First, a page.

The good news is that a Low FODMAP diet is not a lifelong diet, and you won't end up restricting everything forever. It is conducted in three phases:
1. See your Doctor
The first and most important step is to take a visit to your doctor. If you are suffering from gastrointestinal symptoms it is important to investigate any “red flags” and exclude any medical nasties like coeliac disease, inflammatory bowel diseases (Crohn's and Ulcerative Colitis) or certain cancers. Your doctor is the best person to determine which exact tests you need.
2. Get Reliable Information
A specialist Accredited Practicing Dietitian (Australia) or a Registered Dietitian (everywhere else) is invaluable to help you navigate the complexity of a low FODMAP diet. A specialist dietitian can help you identify the foods to avoid or limit as well as help you find foods and recipes that you can eat. A dietitian can also help you to maintain a healthy balanced diet that provides all the nutrients your body needs to stay healthy in the long term.
A gluten free diet and a low FODMAP diet are similar in that they both limit wheat, barley and rye. However, the goal of a low FODMAP diet is to avoid the oligosaccharides (the carbohydrate constituent) not the gluten (the protein constituent). Although these may both occur in the same foods, they are different molecules. Buying a product labelled “gluten free” will not ensure that it is low FODMAP, and in many situations, it is not necessary to spend the extra money anyway. There is more information on the differences between gluten & FODMAPs here
3. Download some credible resources
4. Food Triggers
FODMAPs: Your dietitian and the resources above will help you identify which foods you are eating regularly contain FODMAPS and what foods are suitable replacements for them.
Non FODMAP gut irritants: Caffeine, alcohol, carbonated drinks and spicy foods do not contain FODMAPs. However, they are known gut irritants that can stimulate the colon, making your symptoms worse. It is recommended to reduce these during both the low FODMAP phase and the phase and the Re-challenge phase.
Fibre: This can be difficult to get on a low FODMAP diet and is the reason why its not recommend to stay on Phase one of the diet long term. Research tells us to maintain a healthy and divers gut microbiome its important to move on to phase two and three of the low FODMAP diet. Some people also have trouble with constipation during this phase. If this happens to you, increase your high fibre, low FODMAP foods such as psyllium husk, oats, oat bran, spelt sourdough bread, buckwheat, quinoa, carrots, kiwifruit, raspberries and other low FODMAP fruits and vegetables. It is important whenever you increase your fibre intake to also increase your fluid intake. There are more tips on managing constipation here.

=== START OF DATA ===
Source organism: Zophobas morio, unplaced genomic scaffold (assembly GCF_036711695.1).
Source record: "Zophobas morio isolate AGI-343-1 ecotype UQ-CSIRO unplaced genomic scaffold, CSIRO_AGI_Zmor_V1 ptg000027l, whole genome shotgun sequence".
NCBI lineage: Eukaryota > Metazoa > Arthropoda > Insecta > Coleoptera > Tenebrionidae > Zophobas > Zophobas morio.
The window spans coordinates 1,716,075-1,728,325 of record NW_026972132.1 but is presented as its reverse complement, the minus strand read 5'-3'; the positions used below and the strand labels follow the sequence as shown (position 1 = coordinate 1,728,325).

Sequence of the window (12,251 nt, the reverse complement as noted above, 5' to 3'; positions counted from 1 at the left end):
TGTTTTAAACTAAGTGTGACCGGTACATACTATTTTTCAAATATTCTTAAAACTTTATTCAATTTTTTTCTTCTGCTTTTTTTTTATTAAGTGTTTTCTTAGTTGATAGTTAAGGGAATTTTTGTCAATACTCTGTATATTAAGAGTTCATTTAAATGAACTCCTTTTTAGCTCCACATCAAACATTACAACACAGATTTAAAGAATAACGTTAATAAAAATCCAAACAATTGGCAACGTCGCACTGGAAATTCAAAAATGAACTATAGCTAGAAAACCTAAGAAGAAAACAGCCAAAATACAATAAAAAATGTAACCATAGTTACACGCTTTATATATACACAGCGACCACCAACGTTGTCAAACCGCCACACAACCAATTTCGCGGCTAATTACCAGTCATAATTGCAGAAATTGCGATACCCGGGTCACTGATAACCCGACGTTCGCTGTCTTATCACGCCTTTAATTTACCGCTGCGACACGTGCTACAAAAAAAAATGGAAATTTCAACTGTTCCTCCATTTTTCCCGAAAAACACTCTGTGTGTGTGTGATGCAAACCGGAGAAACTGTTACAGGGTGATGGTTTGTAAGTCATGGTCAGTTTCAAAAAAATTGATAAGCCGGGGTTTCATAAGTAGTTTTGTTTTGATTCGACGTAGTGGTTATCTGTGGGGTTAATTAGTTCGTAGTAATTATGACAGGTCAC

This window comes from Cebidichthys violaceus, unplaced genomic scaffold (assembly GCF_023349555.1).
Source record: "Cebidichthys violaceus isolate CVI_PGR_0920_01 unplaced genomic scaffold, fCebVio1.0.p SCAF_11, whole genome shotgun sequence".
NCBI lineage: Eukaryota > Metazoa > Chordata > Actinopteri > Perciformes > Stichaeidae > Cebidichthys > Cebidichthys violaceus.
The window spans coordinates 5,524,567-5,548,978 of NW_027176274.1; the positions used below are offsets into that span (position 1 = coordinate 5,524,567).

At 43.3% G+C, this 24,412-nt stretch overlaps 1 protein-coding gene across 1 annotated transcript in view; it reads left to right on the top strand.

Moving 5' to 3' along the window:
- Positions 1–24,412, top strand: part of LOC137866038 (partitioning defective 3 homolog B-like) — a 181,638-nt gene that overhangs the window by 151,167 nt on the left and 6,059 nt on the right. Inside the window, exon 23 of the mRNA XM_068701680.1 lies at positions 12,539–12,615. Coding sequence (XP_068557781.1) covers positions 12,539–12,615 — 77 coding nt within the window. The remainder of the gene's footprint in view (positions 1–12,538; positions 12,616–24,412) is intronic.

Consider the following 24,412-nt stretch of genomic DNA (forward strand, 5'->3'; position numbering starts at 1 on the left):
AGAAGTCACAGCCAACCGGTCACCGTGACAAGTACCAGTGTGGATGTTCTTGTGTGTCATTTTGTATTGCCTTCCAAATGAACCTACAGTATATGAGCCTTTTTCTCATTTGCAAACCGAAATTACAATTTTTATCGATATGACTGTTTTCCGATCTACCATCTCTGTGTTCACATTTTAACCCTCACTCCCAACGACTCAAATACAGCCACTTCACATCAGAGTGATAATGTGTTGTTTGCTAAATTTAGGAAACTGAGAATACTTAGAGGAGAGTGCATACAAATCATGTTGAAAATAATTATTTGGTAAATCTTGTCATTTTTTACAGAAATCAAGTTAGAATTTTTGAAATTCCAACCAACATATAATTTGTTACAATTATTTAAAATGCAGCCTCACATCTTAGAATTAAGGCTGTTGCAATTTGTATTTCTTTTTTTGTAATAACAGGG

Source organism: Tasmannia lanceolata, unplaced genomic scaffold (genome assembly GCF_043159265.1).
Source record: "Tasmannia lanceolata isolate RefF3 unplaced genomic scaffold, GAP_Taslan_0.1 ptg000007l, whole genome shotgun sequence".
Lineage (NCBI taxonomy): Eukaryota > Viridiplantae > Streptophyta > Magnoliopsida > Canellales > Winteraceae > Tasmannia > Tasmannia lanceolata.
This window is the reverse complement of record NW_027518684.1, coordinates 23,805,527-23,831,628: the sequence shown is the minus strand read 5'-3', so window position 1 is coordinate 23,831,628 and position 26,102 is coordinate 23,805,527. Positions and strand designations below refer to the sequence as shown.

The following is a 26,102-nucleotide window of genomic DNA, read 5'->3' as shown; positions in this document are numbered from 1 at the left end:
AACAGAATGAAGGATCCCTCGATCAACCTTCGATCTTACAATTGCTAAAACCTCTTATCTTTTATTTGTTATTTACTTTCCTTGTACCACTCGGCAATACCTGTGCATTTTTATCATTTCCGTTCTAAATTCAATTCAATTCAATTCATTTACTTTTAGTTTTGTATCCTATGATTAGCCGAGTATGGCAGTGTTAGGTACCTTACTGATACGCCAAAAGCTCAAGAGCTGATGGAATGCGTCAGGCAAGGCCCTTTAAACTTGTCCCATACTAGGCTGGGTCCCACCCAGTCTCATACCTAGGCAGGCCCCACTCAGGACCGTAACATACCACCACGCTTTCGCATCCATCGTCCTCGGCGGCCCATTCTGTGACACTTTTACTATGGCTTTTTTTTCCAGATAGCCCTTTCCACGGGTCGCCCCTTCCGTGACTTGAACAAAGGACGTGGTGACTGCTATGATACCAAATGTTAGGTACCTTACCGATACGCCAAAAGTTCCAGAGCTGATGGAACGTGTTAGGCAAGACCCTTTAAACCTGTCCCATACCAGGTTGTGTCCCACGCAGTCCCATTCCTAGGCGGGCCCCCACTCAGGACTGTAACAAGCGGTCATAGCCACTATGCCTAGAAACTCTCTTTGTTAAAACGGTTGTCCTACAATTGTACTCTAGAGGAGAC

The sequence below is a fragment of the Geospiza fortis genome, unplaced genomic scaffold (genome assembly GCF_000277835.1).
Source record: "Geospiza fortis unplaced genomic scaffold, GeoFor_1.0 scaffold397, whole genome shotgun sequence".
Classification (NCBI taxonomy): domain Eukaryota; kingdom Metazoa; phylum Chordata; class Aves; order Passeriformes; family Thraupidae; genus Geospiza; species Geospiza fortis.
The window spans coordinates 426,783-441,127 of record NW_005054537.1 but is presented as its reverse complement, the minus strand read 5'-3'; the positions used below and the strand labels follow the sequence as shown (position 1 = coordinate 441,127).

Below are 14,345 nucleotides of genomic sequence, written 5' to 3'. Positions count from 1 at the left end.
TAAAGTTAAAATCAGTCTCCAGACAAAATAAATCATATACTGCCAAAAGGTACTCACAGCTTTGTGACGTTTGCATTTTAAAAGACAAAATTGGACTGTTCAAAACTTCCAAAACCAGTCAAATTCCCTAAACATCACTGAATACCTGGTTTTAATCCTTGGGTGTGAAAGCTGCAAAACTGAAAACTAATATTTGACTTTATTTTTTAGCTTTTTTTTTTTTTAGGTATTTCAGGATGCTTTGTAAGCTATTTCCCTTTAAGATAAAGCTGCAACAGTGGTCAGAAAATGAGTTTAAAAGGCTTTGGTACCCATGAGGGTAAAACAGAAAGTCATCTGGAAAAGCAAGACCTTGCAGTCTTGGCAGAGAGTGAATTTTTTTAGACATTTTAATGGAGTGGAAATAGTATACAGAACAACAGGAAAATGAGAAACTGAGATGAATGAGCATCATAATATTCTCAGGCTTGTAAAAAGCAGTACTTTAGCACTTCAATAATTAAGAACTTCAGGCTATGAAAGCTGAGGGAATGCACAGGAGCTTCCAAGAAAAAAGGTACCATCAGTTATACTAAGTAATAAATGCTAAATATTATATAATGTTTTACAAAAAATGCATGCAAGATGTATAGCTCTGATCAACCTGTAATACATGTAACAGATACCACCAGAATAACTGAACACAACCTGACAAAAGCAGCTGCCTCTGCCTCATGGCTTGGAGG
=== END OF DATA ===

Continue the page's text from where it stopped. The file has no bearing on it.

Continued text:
5. Behavioural Triggers
Stress, the speed of eating, talking while eating and meal size can all impact IBS. Small regular meals are usually better tolerated, as is eating slowly in a relaxed environment. Exercise, relaxation or meditation techniques have been shown to make a noticeable a difference for most people who suffer from IBS.
6. Food Diary
I dint have a hard and fast rule about whether a food diary is necessary. For some it can add unnecessary stress or an over focus on trivial details, while for others is can help to set your mind at ease. If you do choose to keep one you might like to download this free food and symptom diary here
It's not a game of perfect, its about working out if removing the FODMAPs from your diet works to reduce your abdominal symptoms. If you stuff up, just regroup and pick up where you left off. For extra support make sure to join Low FODMAP Australia and Low FODMAP Recipes & Support on Facebook
|Everyday Nutrition | The Gut Health Experts|
At Everyday Nutrition, our dietitians combine the very latest in nutrition science with extensive medical experience, enabling you to develop practical everyday strategies that will optimise health and well-being.
We aim to empower people to make the most of life and learn what new foods they can enjoy, rather then feeling like they are missing out.
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MDiet | Grad Cert Nutrition | BHSc
Accredited Practising Dietitian
MDiet | BSc (nutrition)
Accredited Practising Dietitian
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